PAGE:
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One of the more aggravating symptoms of my Pharisaism disease was a bout of unhealthy expectations. Most likely related to the larger problem of presumption, these expectations became chronic and damaging over time. They caused me to narrow my perspective on the purpose of church, and caused me to expect that the way I did church was the way that God had universally prescribed for all Christians.

I expected that every church should be housed in a clean, respectable facility, should conduct regular Sunday morning services, should have pleasing worship music, should insist on literal word-for-word bible studies, and be led by a qualified, professional pastor. Anything less could put its members in danger of heresy, or apostasy, or any number of other dangerous conditions ending in –sy.

I expected that the kingdom of God was populated with committed, sober, upright people whose good behavior was the vehicle that allowed them to bring Jesus to their community. That it was every Christian’s duty to whip our culture back into shape–to get people to all live respectably, as I defined respectability, that is.

I fully expected that the American Christian Church model was the only true representation of God’s kingdom to society and I needed to do everything right in order to keep God’s displeasure with America at bay, and then be first in line to receive my reward for doing so.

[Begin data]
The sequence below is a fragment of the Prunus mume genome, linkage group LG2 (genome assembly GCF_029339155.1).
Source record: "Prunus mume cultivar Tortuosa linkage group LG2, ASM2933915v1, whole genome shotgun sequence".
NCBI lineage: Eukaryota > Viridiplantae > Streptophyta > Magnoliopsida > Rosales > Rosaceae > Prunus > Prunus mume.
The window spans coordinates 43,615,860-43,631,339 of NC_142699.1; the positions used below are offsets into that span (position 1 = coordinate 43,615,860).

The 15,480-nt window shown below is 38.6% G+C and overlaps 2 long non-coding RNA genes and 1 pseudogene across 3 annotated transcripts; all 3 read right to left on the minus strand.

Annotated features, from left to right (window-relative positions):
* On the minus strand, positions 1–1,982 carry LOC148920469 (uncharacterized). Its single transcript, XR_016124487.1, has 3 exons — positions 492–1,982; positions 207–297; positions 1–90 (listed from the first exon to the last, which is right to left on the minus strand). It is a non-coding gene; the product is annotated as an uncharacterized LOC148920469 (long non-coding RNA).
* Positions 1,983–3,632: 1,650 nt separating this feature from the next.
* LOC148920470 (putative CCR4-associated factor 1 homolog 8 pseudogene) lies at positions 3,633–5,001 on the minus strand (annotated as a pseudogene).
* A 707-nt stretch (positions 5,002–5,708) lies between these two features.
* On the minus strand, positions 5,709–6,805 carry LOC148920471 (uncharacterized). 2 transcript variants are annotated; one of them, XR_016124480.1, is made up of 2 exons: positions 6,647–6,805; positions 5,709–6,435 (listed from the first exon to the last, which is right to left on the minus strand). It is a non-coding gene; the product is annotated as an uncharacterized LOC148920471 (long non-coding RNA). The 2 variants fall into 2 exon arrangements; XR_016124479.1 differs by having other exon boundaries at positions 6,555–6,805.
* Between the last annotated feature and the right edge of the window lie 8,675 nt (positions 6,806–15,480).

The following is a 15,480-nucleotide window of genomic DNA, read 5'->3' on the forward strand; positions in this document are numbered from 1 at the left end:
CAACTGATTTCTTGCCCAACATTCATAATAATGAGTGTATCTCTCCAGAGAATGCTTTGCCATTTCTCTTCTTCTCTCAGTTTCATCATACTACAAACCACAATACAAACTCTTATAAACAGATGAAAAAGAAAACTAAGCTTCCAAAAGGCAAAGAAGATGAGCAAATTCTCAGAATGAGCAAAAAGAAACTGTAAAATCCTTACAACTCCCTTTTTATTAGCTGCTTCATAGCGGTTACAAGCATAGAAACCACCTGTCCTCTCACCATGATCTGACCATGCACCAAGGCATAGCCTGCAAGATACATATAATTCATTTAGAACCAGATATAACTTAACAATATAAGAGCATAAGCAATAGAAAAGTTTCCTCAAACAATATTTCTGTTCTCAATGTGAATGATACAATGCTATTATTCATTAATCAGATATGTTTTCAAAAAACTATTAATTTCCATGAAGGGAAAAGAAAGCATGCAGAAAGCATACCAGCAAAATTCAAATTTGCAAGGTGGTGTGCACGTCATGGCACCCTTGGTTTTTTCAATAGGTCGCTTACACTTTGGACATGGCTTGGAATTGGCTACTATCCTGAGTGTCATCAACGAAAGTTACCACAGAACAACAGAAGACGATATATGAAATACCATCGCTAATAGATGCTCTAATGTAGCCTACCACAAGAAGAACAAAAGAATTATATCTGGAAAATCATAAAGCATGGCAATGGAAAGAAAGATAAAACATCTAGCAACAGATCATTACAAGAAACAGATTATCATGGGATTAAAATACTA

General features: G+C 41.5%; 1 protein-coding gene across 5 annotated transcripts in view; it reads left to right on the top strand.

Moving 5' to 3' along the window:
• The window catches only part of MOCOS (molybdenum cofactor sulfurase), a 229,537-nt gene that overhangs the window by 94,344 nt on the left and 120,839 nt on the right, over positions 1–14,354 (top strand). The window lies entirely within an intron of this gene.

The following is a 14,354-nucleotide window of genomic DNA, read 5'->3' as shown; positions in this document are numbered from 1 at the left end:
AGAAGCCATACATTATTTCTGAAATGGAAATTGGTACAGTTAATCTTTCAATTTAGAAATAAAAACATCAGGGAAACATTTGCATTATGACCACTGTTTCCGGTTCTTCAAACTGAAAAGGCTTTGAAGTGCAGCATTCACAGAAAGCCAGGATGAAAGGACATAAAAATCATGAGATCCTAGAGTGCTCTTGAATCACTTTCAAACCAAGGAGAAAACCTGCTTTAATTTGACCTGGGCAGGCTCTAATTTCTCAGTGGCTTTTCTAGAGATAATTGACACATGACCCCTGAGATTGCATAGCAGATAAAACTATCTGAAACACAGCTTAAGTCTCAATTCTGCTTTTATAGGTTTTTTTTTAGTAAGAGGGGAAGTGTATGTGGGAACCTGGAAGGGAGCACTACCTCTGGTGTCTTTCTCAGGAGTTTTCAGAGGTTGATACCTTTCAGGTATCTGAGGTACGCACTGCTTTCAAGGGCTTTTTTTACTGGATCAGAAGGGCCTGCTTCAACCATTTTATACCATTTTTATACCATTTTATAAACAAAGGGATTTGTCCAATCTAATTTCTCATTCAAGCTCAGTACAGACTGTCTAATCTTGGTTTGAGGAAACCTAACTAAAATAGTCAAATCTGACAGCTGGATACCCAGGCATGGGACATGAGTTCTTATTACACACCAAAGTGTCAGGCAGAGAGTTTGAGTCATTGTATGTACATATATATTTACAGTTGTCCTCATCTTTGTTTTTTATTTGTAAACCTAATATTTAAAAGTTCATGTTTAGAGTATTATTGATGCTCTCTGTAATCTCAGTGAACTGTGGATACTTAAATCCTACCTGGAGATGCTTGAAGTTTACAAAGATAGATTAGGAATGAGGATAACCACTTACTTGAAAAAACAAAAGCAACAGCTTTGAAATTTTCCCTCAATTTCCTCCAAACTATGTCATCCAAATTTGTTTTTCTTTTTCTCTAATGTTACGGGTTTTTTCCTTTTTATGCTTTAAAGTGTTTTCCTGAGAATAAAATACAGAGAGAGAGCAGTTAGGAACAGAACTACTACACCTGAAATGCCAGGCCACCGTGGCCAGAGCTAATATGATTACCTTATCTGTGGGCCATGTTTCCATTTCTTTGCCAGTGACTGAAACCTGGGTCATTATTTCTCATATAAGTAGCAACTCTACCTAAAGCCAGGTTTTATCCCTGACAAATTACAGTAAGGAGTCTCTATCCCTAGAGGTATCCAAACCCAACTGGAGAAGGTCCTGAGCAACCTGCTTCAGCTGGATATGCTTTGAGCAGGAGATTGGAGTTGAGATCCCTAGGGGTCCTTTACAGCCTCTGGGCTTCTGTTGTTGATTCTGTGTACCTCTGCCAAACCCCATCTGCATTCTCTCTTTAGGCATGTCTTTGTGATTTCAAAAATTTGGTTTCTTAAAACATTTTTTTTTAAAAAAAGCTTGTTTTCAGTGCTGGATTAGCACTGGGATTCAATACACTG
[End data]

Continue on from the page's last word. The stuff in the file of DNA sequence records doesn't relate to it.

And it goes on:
The problem was, though, that I wasted a ton of time preparing for something that had already arrived.

I was driving around in my religious institutional vehicle, calling out for Jesus, searching for him, longing for him to come and show himself to the pagan culture, not realizing that he was already with me and everyone else.

I didn’t realize I had locked him up inside my sick presumptions.

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Concerning the whole Dusty ordeal, Mom later said the worst part was hoping the neighbors wouldn’t press for specifics when they asked if the dog had been found. Dad said the worst part for him was when the the poor dog leapt out of the trunk and started running around on three legs so he could pee while still running. Practically flooded the yard, Dad reported.

But everything turned out okay in the end. Dusty survived just fine.

And, as a diseased church person, so did I…

…but only after I opened my mind.